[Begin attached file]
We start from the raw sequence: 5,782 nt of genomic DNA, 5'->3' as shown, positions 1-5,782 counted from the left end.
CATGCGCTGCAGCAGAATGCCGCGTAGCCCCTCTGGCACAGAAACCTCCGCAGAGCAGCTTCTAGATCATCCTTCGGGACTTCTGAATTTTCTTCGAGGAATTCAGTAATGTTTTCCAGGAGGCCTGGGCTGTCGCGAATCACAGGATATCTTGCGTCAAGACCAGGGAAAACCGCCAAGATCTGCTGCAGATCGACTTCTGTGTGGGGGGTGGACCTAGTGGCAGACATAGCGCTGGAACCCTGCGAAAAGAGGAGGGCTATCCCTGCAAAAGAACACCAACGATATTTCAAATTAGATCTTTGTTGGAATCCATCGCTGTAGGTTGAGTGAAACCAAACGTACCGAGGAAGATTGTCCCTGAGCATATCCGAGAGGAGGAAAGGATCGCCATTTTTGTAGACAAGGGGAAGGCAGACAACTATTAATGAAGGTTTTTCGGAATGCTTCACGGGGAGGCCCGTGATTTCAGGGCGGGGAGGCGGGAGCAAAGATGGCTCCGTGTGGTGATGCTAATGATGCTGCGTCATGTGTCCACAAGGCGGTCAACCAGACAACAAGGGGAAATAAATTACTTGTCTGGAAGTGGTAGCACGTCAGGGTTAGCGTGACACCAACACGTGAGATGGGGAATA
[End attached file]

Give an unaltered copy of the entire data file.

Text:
We start from the raw sequence: 5,782 nt of genomic DNA, 5'->3' as shown, positions 1-5,782 counted from the left end.
CATGCGCTGCAGCAGAATGCCGCGTAGCCCCTCTGGCACAGAAACCTCCGCAGAGCAGCTTCTAGATCATCCTTCGGGACTTCTGAATTTTCTTCGAGGAATTCAGTAATGTTTTCCAGGAGGCCTGGGCTGTCGCGAATCACAGGATATCTTGCGTCAAGACCAGGGAAAACCGCCAAGATCTGCTGCAGATCGACTTCTGTGTGGGGGGTGGACCTAGTGGCAGACATAGCGCTGGAACCCTGCGAAAAGAGGAGGGCTATCCCTGCAAAAGAACACCAACGATATTTCAAATTAGATCTTTGTTGGAATCCATCGCTGTAGGTTGAGTGAAACCAAACGTACCGAGGAAGATTGTCCCTGAGCATATCCGAGAGGAGGAAAGGATCGCCATTTTTGTAGACAAGGGGAAGGCAGACAACTATTAATGAAGGTTTTTCGGAATGCTTCACGGGGAGGCCCGTGATTTCAGGGCGGGGAGGCGGGAGCAAAGATGGCTCCGTGTGGTGATGCTAATGATGCTGCGTCATGTGTCCACAAGGCGGTCAACCAGACAACAAGGGGAAATAAATTACTTGTCTGGAAGTGGTAGCACGTCAGGGTTAGCGTGACACCAACACGTGAGATGGGGAATA